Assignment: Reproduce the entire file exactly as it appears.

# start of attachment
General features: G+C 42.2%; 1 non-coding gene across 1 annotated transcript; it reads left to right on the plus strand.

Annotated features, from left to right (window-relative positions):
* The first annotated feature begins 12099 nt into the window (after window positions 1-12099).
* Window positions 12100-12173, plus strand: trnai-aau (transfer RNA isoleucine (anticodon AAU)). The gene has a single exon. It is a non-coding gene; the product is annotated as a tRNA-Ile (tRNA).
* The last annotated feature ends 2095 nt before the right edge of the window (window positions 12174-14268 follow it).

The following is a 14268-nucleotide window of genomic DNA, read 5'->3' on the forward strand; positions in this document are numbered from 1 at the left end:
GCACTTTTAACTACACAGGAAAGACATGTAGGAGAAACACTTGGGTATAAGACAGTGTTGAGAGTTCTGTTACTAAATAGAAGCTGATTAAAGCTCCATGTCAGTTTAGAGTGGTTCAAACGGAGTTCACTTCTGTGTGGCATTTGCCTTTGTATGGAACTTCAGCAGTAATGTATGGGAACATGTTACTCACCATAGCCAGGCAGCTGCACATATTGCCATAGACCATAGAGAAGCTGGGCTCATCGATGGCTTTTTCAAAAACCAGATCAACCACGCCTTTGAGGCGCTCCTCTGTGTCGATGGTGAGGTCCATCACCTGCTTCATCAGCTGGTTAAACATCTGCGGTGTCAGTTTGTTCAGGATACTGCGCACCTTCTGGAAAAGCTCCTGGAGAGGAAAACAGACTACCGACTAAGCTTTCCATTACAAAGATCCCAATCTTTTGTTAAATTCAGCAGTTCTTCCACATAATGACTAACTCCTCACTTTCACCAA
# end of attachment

General features: G+C 42.2%; 1 non-coding gene across 1 annotated transcript; it reads left to right on the plus strand.

Annotated features, from left to right (window-relative positions):
* The first annotated feature begins 12099 nt into the window (after window positions 1-12099).
* Window positions 12100-12173, plus strand: trnai-aau (transfer RNA isoleucine (anticodon AAU)). The gene has a single exon. It is a non-coding gene; the product is annotated as a tRNA-Ile (tRNA).
* The last annotated feature ends 2095 nt before the right edge of the window (window positions 12174-14268 follow it).

The following is a 14268-nucleotide window of genomic DNA, read 5'->3' on the forward strand; positions in this document are numbered from 1 at the left end:
GCACTTTTAACTACACAGGAAAGACATGTAGGAGAAACACTTGGGTATAAGACAGTGTTGAGAGTTCTGTTACTAAATAGAAGCTGATTAAAGCTCCATGTCAGTTTAGAGTGGTTCAAACGGAGTTCACTTCTGTGTGGCATTTGCCTTTGTATGGAACTTCAGCAGTAATGTATGGGAACATGTTACTCACCATAGCCAGGCAGCTGCACATATTGCCATAGACCATAGAGAAGCTGGGCTCATCGATGGCTTTTTCAAAAACCAGATCAACCACGCCTTTGAGGCGCTCCTCTGTGTCGATGGTGAGGTCCATCACCTGCTTCATCAGCTGGTTAAACATCTGCGGTGTCAGTTTGTTCAGGATACTGCGCACCTTCTGGAAAAGCTCCTGGAGAGGAAAACAGACTACCGACTAAGCTTTCCATTACAAAGATCCCAATCTTTTGTTAAATTCAGCAGTTCTTCCACATAATGACTAACTCCTCACTTTCACCAA